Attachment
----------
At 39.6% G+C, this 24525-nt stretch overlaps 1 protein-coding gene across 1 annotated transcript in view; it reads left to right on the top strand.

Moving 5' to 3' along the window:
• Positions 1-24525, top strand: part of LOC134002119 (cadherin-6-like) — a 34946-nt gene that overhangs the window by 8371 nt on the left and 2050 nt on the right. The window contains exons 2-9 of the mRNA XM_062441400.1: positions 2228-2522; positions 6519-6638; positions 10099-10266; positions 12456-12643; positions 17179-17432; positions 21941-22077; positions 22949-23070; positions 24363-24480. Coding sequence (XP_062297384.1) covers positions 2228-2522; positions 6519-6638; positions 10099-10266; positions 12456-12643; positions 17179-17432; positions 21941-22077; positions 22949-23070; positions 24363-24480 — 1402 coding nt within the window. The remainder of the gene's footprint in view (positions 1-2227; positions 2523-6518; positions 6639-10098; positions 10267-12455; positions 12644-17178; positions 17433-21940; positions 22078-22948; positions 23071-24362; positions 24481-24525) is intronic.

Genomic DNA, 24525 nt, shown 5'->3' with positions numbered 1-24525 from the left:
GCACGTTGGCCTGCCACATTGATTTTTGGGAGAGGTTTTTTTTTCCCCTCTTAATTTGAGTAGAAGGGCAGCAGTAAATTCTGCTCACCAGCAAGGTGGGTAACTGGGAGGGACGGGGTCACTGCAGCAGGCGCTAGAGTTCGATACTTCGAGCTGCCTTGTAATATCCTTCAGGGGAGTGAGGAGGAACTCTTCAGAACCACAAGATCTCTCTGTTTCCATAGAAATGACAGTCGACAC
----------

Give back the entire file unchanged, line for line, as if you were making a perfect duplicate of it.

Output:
At 39.6% G+C, this 24525-nt stretch overlaps 1 protein-coding gene across 1 annotated transcript in view; it reads left to right on the top strand.

Moving 5' to 3' along the window:
• Positions 1-24525, top strand: part of LOC134002119 (cadherin-6-like) — a 34946-nt gene that overhangs the window by 8371 nt on the left and 2050 nt on the right. The window contains exons 2-9 of the mRNA XM_062441400.1: positions 2228-2522; positions 6519-6638; positions 10099-10266; positions 12456-12643; positions 17179-17432; positions 21941-22077; positions 22949-23070; positions 24363-24480. Coding sequence (XP_062297384.1) covers positions 2228-2522; positions 6519-6638; positions 10099-10266; positions 12456-12643; positions 17179-17432; positions 21941-22077; positions 22949-23070; positions 24363-24480 — 1402 coding nt within the window. The remainder of the gene's footprint in view (positions 1-2227; positions 2523-6518; positions 6639-10098; positions 10267-12455; positions 12644-17178; positions 17433-21940; positions 22078-22948; positions 23071-24362; positions 24481-24525) is intronic.

Genomic DNA, 24525 nt, shown 5'->3' with positions numbered 1-24525 from the left:
GCACGTTGGCCTGCCACATTGATTTTTGGGAGAGGTTTTTTTTTCCCCTCTTAATTTGAGTAGAAGGGCAGCAGTAAATTCTGCTCACCAGCAAGGTGGGTAACTGGGAGGGACGGGGTCACTGCAGCAGGCGCTAGAGTTCGATACTTCGAGCTGCCTTGTAATATCCTTCAGGGGAGTGAGGAGGAACTCTTCAGAACCACAAGATCTCTCTGTTTCCATAGAAATGACAGTCGACAC